Scope of intimidation: Chief Justice Roberts wondered about this notion of "decorum" in the polling place, emphasizing that freedom from intimidation is a distinct issue. At the same time, he wondered, "maybe bitter, sharp, political campaign going on, and maybe, just before you cast your vote, you should be able to have a time for some quiet reflection or to do that important civic obligation in peace and quiet without being bombarded by another campaign display." Later Justice Kennedy wondered about the difficulty of enforcing decorum if it largely turned on individualized determinations from polling officials.

Late in the oral argument, Justice Kagan wondered about how to evaluate "decorum." The courtroom was a good place for decorum, she thought. But she wondered why the polling place sounded "a little bit church-like," when it came at the end of "often a rowdy political process."

First Amendment issues at all? Justice Kennedy wondered, "Why should there be speech inside the election booth at all, or inside the what you call the election room?" From a justice usually known for his robust First Amendment views, this struck me as notable. Justice Ginsburg jump in to join the concern.

Facial challenge: One related question to the overbreadth concern was the scope of the challenge, as a facial challenge as opposed to as-applied. The Court's doctrine in this area has not been the most coherent, so I won't dig into issues now. But Chief Justice Roberts wondered about the "tiniest little logo" as being subject to the law and somehow affecting "decorum" as potentially a problem.

Arbitrary enforcement and defining political matters: Justice Alito wondered about the risk of arbitrary enforcement and the difficulty of election officials line-drawing in the application of this statute. In a series of hypotheticals testing this limit, Justice Alito got the state's attorney to say that a T-shirt with "the text of the Second Amendment' Could be viewed as political, but notthe text of the First Amendment. (Oral arg. transcript at 40.) It highlighted a very basic problem with a statute that had as broad a scope as Minnesota suggested--and perhaps suggests that the Court would require something narrower.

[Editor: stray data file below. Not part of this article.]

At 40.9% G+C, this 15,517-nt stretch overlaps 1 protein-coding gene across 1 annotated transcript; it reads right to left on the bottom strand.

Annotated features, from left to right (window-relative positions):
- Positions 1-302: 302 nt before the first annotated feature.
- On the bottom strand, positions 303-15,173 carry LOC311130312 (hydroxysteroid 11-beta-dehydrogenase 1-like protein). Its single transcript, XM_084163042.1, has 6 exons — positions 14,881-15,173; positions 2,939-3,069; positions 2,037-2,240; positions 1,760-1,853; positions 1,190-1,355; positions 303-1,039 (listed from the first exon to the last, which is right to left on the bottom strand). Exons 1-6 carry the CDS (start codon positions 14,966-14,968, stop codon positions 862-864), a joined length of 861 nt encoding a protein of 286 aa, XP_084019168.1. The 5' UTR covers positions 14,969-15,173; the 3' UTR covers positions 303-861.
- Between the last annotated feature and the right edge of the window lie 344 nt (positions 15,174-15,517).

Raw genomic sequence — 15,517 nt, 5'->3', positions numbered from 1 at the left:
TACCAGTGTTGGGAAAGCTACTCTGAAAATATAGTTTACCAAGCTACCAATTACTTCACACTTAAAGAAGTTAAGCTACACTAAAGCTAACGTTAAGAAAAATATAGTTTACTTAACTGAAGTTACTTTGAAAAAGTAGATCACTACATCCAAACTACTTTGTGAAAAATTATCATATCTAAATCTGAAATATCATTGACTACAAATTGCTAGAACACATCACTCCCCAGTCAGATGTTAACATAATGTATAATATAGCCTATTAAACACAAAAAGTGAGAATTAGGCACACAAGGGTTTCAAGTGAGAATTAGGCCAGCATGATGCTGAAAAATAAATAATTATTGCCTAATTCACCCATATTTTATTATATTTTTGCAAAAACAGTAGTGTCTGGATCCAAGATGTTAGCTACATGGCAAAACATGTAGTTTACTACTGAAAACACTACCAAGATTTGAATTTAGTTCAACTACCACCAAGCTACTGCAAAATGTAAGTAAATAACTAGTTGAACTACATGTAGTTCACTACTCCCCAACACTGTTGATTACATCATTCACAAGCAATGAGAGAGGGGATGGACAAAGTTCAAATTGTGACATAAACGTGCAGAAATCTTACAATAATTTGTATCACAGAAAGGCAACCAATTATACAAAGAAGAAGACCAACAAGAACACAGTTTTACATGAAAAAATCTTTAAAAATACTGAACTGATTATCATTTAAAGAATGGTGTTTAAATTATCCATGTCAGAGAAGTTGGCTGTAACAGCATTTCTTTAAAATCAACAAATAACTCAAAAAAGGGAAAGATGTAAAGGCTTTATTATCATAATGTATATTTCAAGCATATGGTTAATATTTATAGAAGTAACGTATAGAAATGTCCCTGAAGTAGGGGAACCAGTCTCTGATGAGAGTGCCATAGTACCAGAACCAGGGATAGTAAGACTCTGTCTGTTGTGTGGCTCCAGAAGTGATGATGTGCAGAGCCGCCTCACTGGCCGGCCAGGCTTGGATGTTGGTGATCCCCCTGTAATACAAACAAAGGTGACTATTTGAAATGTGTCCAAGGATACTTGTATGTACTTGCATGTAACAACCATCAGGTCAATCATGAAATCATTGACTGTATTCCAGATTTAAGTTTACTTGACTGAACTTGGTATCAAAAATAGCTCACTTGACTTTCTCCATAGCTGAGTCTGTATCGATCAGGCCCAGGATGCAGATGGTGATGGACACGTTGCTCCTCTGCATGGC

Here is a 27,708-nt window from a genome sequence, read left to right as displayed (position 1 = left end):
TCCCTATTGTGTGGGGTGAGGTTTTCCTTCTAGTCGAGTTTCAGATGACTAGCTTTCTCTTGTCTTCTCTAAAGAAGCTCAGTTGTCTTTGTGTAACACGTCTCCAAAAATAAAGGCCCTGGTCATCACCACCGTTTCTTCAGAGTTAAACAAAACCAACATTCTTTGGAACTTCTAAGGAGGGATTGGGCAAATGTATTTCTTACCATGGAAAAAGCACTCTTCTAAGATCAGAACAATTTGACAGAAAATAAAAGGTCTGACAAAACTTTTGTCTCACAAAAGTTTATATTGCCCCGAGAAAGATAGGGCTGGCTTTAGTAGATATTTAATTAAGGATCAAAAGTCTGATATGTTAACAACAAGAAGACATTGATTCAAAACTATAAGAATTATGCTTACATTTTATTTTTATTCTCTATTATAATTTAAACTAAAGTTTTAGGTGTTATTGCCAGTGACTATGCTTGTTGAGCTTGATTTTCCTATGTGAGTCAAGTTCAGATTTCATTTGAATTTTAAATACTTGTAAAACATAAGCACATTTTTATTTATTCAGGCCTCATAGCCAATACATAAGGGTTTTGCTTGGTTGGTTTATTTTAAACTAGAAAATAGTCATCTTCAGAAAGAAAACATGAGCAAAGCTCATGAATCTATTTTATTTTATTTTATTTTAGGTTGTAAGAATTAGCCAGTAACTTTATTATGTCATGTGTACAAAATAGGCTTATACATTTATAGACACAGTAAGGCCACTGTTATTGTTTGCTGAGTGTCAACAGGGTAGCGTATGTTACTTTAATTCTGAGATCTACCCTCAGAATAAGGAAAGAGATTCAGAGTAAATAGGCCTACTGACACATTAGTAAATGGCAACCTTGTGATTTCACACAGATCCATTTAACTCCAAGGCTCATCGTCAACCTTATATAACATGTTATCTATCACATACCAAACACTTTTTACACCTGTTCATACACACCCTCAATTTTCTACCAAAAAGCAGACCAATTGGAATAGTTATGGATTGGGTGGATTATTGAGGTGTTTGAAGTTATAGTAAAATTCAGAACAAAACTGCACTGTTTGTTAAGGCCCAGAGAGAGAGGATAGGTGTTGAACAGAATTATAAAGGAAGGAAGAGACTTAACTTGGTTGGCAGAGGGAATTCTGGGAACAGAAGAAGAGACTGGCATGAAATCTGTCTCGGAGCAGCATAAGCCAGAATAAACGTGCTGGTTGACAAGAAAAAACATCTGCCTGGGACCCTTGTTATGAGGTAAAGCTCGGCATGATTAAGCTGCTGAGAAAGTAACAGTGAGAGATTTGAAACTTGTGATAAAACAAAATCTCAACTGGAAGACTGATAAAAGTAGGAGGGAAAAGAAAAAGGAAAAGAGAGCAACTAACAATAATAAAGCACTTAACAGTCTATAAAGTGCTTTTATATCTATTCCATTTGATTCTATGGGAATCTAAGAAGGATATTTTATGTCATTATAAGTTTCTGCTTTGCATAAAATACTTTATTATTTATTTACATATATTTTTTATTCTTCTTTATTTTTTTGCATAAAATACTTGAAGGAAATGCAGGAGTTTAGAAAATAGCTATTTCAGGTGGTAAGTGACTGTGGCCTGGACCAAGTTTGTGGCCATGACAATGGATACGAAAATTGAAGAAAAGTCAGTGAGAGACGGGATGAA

Justice Alito later worried about partisan election judges determining the political connotations of materials. The state's response? This is not terrible unusual, given that election judges make all kinds of determinations.

Burson: The Court showed no interest in overruling Burson. (But such things may remain unsaid....) Late in the oral argument, Justice Gorsuch seemed satisfied that Burson would be the narrower case of "campaign speech," compared to Minnesota's law of "additional political speech." But, returning to the definitional concerns of the Court noted earlier, that may not be satisfactory.

Compelling interests: Near the end, Chief Justice Roberts emphasized that it did not appear that the state's interest were "terribly strong." Only time will tell....

A few thoughts on improving law school test and applicant figures for 2018

Recent data from the Law School Admissions Council shows that Law School Admissions Tests administered in December 2017 were up an eye-popping 27.9% year-over-year. It's worth digging a bit into the figures to see what that really means.

First, they're up slightly more in the United States than Canada--recall that this figure includes all LSATs administered. This represents an increase of 29.1% in the United States year-over-year.

But, second, it represents a slightly less impressive total among first-time test-takers. Recall that the LSAC, as of September 2017, allows test-takers to retake an unlimited number of times. Because LSAC reports the highest score to schools (which is less reliable than the average of scores), there is increased incentive to retake tests. First-time test-takers increased 24.0% year-over-year, but repeaters increased a whopping 35.8%. That said, 24% year-over-year increase in first-time United States test-takers is nothing to scoff at.

Third, the quality of applicants is up year-over-year. Those with an LSAT score of 160-164 are up 10.2% year-over-year as of February 21, and those with a score of 165-169 are up 22.8%. The lowest scores have seen a slight decline in applicants.

This is very good news for the best law schools. Of course, the open question is what happens now: do the very good law schools that have shrunk in recent years maintain their size and improve quality, which trickles down to the benefit of many other schools? Or do those schools increase their size and seize the greatest advantage from the improved quality? Time will tell.

Applicants are up 8.8% year-over-year. This is somewhat lower than one would expect given the significant year-over-year increase in first-time United States test-takers, but it might be that the December bump will be reflected much later in the cycle. (Indeed, as schools have quietly dropped their applicant deadlines, coupled with high incentives to retake tests, we may expect that applications lag slightly in each subsequent cycle.)

Of course, these projections may change dramatically. We may see more applicants (but not as many as the increase in LSAT test-takers, for reasons noted about the higher increase in repeaters than first-time test-takers). But, the advent of the GRE in admissions in law schools may mean that these LSAT figures are less predictive than they once were, and we may see more GRE-only applicants.

Time will tell. In short, the figures offer, with some nuance, an overall good picture for legal education generally for the incoming Class of 2018 (including the cohort taking the bar exam in July 2021). How that translates into individual schools, and how precise these figures look in the months ahead, remains to be seen.